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Newton's theory could be used to predict the reflection of light, but could only explain refraction by incorrectly assuming that light accelerated upon entering a denser medium because the gravitational pull was greater. Newton published the final version of his theory in his Opticks of His reputation helped the particle theory of light to hold sway during the 18th century. The particle theory of light led Laplace to argue that a body could be so massive that light could not escape from it. In other words, it would become what is now called a black hole. Laplace withdrew his suggestion later, after a wave theory of light became firmly established as the model for light as has been explained, neither a particle or wave theory is fully correct.

A translation of Newton's essay on light appears in The large scale structure of space-time, by Stephen Hawking and George F. The fact that light could be polarized was for the first time qualitatively explained by Newton using the particle theory. Jean-Baptiste Biot in showed that this theory explained all known phenomena of light polarization. At that time the polarization was considered as the proof of the particle theory. To explain the origin of colors, Robert Hooke developed a "pulse theory" and compared the spreading of light to that of waves in water in his work Micrographia "Observation IX".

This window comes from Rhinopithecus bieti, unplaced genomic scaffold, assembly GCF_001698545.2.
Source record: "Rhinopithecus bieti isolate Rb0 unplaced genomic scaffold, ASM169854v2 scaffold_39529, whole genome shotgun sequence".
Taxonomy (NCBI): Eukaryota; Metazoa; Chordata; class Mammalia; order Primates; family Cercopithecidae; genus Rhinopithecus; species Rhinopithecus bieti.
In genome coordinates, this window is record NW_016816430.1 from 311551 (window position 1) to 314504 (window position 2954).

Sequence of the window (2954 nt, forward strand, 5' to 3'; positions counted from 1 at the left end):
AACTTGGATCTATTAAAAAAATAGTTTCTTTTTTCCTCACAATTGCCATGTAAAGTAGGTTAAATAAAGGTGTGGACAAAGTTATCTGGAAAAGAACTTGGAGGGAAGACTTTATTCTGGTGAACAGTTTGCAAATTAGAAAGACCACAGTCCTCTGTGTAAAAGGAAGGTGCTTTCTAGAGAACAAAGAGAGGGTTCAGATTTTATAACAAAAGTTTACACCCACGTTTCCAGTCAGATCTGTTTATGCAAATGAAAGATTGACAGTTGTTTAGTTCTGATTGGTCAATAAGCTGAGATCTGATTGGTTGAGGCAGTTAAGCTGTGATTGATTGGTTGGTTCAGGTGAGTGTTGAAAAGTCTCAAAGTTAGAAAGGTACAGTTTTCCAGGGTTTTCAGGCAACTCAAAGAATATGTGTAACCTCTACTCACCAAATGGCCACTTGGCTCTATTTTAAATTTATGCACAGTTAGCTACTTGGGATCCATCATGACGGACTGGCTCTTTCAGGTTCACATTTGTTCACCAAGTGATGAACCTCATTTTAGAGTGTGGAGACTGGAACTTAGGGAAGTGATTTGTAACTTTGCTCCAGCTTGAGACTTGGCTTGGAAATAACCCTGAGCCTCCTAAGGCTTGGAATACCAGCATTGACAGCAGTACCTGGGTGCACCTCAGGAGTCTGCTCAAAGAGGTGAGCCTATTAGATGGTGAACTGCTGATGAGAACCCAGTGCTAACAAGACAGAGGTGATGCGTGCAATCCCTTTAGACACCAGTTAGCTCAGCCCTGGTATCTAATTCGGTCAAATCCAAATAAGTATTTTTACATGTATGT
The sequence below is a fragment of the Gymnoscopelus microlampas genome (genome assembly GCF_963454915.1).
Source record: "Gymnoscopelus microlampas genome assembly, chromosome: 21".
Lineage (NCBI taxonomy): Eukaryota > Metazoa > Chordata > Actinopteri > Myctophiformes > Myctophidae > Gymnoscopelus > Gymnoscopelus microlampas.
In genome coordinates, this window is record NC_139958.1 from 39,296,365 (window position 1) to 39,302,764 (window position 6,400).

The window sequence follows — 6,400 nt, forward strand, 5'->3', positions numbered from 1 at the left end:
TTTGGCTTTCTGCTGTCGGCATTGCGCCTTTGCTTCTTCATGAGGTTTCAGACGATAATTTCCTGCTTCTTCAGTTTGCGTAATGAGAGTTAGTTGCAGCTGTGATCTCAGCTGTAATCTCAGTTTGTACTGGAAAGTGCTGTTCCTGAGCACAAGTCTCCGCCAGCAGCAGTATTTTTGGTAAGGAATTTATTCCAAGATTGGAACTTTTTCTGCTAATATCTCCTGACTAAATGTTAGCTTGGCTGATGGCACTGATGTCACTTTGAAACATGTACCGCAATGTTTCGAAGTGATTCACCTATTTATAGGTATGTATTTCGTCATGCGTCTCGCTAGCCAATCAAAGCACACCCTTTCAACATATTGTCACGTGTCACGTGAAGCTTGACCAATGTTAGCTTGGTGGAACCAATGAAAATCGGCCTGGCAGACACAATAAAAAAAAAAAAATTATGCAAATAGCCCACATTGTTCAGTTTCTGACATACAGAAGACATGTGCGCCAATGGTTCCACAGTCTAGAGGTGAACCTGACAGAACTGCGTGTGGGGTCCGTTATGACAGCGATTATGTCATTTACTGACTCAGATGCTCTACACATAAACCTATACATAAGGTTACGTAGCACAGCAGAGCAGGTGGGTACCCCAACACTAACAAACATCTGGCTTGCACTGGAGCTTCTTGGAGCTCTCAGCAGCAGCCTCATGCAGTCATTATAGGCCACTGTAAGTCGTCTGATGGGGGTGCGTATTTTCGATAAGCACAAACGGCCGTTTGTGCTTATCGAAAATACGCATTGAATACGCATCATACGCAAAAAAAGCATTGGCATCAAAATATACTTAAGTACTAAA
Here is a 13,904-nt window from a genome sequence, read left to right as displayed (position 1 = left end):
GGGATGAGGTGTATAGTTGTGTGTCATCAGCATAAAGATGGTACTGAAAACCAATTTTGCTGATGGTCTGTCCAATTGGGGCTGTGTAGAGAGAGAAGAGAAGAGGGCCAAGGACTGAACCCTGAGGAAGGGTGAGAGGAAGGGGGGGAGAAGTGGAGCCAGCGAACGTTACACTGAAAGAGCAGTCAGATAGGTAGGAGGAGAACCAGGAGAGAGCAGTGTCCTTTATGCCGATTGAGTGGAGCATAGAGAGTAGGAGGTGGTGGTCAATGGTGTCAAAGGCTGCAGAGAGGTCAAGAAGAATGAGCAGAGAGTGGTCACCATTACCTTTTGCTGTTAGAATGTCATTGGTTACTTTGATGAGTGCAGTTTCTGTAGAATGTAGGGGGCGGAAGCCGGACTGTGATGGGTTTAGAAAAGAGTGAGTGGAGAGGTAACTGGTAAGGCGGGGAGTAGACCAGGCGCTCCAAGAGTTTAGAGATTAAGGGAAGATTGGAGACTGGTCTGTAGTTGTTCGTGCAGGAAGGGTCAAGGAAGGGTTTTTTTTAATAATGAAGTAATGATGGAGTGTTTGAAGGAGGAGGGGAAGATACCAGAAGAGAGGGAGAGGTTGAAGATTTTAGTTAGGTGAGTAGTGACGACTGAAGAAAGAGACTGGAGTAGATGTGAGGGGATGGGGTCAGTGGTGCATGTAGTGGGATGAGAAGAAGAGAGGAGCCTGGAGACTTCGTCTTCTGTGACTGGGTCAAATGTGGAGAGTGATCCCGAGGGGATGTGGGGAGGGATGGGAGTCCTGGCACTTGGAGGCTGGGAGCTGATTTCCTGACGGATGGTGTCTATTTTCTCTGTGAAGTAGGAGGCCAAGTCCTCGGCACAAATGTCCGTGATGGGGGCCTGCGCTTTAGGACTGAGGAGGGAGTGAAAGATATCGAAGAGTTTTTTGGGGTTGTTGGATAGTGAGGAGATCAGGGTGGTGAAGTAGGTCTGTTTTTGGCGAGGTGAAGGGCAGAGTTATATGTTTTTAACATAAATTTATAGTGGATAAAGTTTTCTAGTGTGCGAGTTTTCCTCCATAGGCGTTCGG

In Hooke suggested that light's vibrations could be perpendicular to the direction of propagation. Christiaan Huygens worked out a mathematical wave theory of light in , and published it in his Treatise on light in He proposed that light was emitted in all directions as a series of waves in a medium called the Luminiferous ether. As waves are not affected by gravity, it was assumed that they slowed down upon entering a denser medium. The wave theory predicted that light waves could interfere with each other like sound waves as noted around by Thomas Young.

"Without light, no life"

Young showed by means of a diffraction experiment that light behaved as waves. He also proposed that different colours were caused by different wavelengths of light, and explained colour vision in terms of three-coloured receptors in the eye. Another supporter of the wave theory was Leonhard Euler. He argued in Nova theoria lucis et colorum that diffraction could more easily be explained by a wave theory.